(Money magazine) -- This is the second part of Money magazine's series on How to make your money safer.
While mutual funds are managed by professionals, these pros are also human beings who make mistakes and come with varying degrees of skill. Time to put them to the test.
Step one: Minimize risks caused by fund managers
Start by screening for funds that beat their average category peers over the past three, five, and 10 years.
Great runs can't always be repeated, but "managers that underperform tend to continue to underperform," says Litman Gregory analyst Jack Chee.
You want funds with a proven track record over long periods. But you must also check to see that the fund's current managers are responsible for that record, so eliminate portfolios with manager tenures of less than 10 years.
To make sure these long stretches of outperformance aren't hiding lousy patches, look for funds that also have beaten their peers in down years.
For instance, ProFunds Ultra-Nasdaq 100 (), which seeks to deliver twice the daily performance of the 100 biggest stocks in the Nasdaq index, has beaten 80% or more of its peers over the past three, five, and 10 years. Yet this volatile fund lost around 70% of its value in 2002 and in 2008 -- not ideal for a risk-averse investor.
Step two: Minimize risks caused by the funds
Fund managers have to get paid, and that introduces yet another risk: fee drag.
Fund expenses come straight out of your returns. And while annual fees of 1.5% can sting in a year when your fund posts scant returns, it's the compounding effect of those costs that really eats into your long-term gains.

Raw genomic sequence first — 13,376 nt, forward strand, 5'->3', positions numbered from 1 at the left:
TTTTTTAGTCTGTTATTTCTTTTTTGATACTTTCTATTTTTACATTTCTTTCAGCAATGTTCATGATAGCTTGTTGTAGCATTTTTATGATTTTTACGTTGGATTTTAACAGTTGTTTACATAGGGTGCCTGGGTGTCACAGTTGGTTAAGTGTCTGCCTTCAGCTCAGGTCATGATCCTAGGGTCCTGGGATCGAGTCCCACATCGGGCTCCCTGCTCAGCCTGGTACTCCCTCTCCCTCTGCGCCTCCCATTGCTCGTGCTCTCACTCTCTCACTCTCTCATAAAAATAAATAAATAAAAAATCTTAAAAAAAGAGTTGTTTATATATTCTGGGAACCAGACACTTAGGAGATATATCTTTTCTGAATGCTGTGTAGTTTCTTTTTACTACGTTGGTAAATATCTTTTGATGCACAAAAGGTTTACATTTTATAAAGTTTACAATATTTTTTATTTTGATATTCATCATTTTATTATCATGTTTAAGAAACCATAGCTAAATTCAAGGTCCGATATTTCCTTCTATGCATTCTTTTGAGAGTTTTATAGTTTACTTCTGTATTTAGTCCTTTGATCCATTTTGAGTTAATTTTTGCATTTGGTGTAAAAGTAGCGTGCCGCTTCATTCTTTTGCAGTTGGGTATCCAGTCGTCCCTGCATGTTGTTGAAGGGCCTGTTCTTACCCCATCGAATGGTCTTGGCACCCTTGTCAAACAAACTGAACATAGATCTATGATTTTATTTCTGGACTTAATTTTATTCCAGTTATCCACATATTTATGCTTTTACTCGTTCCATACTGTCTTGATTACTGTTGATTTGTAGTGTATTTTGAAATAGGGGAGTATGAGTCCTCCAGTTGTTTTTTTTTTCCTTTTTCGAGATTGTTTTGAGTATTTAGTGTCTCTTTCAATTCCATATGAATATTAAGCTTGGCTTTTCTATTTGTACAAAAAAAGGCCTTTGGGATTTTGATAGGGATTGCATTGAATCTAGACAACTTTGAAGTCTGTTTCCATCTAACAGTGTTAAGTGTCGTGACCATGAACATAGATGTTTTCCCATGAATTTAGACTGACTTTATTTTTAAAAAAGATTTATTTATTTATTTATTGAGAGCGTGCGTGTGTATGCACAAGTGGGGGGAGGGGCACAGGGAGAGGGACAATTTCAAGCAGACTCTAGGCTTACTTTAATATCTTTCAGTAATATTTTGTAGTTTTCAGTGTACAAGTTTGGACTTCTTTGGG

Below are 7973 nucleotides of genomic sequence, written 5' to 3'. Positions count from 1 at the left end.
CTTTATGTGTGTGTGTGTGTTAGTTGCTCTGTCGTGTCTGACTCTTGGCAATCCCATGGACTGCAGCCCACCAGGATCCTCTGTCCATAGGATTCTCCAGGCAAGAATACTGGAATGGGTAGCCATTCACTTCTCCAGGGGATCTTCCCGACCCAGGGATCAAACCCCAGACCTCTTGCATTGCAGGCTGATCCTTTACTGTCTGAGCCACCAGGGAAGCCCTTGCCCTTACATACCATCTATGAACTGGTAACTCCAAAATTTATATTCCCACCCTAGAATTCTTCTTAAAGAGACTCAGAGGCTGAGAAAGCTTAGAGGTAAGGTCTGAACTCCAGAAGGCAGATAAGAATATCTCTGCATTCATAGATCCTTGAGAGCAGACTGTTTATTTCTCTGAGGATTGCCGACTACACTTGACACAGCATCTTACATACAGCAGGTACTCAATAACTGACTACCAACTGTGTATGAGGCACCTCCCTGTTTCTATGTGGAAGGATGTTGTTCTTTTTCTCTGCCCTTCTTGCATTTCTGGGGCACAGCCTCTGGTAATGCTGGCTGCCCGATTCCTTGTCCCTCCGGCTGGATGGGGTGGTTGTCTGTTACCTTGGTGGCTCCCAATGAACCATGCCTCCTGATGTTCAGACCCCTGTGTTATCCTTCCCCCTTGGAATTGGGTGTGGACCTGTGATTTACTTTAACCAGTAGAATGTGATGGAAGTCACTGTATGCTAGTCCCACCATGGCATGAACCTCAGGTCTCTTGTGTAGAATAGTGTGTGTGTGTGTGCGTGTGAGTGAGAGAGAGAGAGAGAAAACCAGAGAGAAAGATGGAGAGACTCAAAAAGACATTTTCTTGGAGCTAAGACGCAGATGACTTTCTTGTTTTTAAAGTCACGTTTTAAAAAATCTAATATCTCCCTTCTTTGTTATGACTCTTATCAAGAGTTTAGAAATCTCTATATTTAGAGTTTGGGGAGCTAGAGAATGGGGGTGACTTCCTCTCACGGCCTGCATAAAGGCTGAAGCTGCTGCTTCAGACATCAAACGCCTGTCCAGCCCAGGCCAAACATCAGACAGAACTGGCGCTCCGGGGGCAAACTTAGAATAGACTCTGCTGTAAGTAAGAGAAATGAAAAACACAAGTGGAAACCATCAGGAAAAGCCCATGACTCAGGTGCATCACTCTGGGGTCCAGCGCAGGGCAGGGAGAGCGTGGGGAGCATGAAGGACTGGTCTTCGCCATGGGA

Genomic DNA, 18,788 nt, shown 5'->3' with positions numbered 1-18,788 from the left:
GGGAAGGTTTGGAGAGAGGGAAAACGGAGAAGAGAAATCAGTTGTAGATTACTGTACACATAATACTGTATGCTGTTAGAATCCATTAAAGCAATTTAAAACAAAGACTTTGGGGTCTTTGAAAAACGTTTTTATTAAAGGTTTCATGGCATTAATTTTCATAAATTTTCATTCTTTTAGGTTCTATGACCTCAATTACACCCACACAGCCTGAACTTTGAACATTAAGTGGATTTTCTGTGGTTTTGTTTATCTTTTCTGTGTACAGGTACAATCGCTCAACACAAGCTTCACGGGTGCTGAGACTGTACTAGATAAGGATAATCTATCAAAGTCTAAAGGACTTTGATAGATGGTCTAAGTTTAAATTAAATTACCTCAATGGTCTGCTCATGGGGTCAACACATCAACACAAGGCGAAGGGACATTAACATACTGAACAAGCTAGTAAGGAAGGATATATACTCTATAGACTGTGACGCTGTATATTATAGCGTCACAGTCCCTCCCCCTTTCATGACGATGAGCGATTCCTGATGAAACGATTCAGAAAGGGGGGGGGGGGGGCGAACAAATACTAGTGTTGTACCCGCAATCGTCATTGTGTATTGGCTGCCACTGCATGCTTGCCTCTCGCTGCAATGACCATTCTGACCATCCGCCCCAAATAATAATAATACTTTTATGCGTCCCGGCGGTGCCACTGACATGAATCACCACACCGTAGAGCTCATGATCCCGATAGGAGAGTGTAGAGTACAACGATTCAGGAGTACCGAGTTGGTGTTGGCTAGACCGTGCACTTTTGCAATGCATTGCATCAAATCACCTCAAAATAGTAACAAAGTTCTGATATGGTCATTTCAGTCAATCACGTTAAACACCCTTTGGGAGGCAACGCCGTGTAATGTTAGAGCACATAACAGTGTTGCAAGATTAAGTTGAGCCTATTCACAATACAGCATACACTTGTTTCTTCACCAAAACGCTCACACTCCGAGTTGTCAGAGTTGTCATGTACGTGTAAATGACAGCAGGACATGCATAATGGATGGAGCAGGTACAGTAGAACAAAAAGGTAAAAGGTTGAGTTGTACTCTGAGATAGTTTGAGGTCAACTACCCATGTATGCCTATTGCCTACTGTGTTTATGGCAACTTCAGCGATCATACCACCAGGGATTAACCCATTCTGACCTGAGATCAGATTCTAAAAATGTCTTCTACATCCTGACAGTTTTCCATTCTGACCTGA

That's why we demand lower than average fees from all the funds in the MONEY 70, our recommended list of mutual and exchange-traded funds.
Step three: Look for funds that make the most of risk
Finally, "a good screen takes into account how much return you get relative to risk," says Lane Jones, chief investment officer at Evensky & Katz, a wealth management firm.
The fact is, even Steady Eddie funds bounce up and down, exposing you to some risk. That's unavoidable. At the end of the day, though, what you want are stock funds that will compensate you the most for each degree of volatility that they expose you to.
You can screen for this type of efficient risk taking by relying on something called the Sharpe ratio -- a technical measure, developed by the Nobel Prize-winning economist William Sharpe, that compares an investment's returns to its standard deviation. The higher a fund's ratio, the more attractive it is.
Low-risk funds: The results
These seven Steady-Eddie funds have delivered over time.
Buffalo Growth (): Looks for U.S. businesses with global diversification to reduce risk.
Fidelity Growth Co. (): Its manager beat over 90% of his peers in the past 3, 5, 10, and 15 years.**
FPA Capital (): Seeks stocks with strong balance sheets and low valuations.**
Harbor Capital Appreciation (): A focus on high-quality growth stocks helped it weather recent bears.
Sequoia (): The managers will keep money in cash if they can't find cheap stocks.**
T. Rowe Price Mid-Cap Growth (): Seeks out fast-growing but steady growth companies.**
Yacktman (): This value-minded fund has beaten 99% of its peers over past 15 years.
* A score of 1 (out of 99) is best.
** Closed to new investors.
Notes: Funds shown are among those that survived the screens described in the story. Five-year rank figures show what percentile the fund finished in among its peers. Source: Morningstar. Data as of June 4, 2012.
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